A veterinarian is required to provide relevant historical (i.e. medical) information when requested by another veterinarian treating the animal(s). This may involve providing the entire medical record but can also include medical summaries or a portion of the medical record based upon the request being made.  

For example, if the treating veterinarian is providing a second opinion about a specific condition, they may only require information that pertains to that condition. Another example is a referral to a specialist. This many only require that certain aspects of the medical history be provided.  

A conversation between the veterinarians and/or client will assist with ensuring that the information that is required is available to coordinate care for the animal(s). The individual making the request can also be specific about what information is required.  

There will be times when the veterinarian requesting the information determines that the full record is needed to coordinate care. The client also maintains the right to request a full copy of an animal(s)’ medical record for any reason. In these circumstances, the full record must be provided.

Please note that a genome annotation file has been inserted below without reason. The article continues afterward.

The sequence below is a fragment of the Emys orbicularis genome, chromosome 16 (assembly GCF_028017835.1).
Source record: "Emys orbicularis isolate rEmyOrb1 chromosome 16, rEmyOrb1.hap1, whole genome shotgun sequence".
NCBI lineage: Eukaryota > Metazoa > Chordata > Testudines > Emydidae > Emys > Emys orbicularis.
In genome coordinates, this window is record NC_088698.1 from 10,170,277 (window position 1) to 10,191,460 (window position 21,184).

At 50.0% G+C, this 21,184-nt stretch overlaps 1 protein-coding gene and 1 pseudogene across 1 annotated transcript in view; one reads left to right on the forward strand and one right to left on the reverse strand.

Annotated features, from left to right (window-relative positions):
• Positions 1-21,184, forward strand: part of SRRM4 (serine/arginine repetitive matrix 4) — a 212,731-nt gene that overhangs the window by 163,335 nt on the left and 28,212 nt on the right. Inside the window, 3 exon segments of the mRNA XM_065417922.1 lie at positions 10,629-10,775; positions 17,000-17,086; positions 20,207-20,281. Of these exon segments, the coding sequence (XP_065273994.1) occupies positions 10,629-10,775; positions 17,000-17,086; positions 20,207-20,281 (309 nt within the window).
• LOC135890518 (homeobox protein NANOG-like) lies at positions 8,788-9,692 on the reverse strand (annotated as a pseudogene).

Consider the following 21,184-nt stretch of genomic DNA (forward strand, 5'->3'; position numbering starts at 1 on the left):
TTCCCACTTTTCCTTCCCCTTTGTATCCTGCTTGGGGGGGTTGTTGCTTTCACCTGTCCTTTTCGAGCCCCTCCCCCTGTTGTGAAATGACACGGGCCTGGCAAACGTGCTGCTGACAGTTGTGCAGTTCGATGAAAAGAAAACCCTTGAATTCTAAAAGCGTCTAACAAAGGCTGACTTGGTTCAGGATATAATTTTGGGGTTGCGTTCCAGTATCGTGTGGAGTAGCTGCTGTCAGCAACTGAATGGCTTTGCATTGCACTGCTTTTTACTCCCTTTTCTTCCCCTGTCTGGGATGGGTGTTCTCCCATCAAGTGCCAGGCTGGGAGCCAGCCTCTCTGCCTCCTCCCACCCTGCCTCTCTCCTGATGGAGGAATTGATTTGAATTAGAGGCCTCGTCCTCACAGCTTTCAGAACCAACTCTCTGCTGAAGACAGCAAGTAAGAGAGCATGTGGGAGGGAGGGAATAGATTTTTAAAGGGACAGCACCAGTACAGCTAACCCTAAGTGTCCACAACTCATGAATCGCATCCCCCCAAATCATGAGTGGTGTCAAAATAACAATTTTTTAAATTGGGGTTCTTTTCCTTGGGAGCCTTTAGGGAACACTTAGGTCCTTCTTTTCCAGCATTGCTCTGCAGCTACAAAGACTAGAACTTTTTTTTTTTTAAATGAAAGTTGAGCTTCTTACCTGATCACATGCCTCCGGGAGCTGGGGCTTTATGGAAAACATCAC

A veterinarian is required to provide radiographs if they are relevant to the request. For digital radiographs, a copy of the digital image may be provided. For film radiographs, a veterinarian may mail the original radiographs directly to the requesting veterinarian or client with a request for their return. If this is not practical, then the client can be asked to personally transfer the radiographs as long as a release is signed stating that the radiographs will either be returned or permanently transferred to the requesting veterinarian. Alternatively, digital photos of film radiographs may be forwarded. All digital copies of radiographs must preserve the quality of the image and prevent it from being altered. 

When treating an animal(s) that has previously received treatment from another veterinarian, a veterinarian is required to notify the previous veterinarian and obtain relevant historical (i.e. medical) information as soon as practicable. After receiving the request, the previous veterinarian is required to provide information that is relevant to the request.  

Example: Dr. X sees a new client and patient at their hospital to examine an unresolved lameness issue. Dr. X contacts Dr. Y who previously treated the patient to request relevant historical (i.e. medical) information. Based on the reason for the visit, Dr. X determines that it is necessary to review any visits to Dr. Y that relate to the lameness issue, any tests that were performed, treatments that were done (including any drugs prescribed, dispensed or administered), and the patient’s vaccine history. Dr. X contacts Dr. Y to request this information. Dr. Y has their staff prepare the relevant records and sends them to Dr. X within two business days.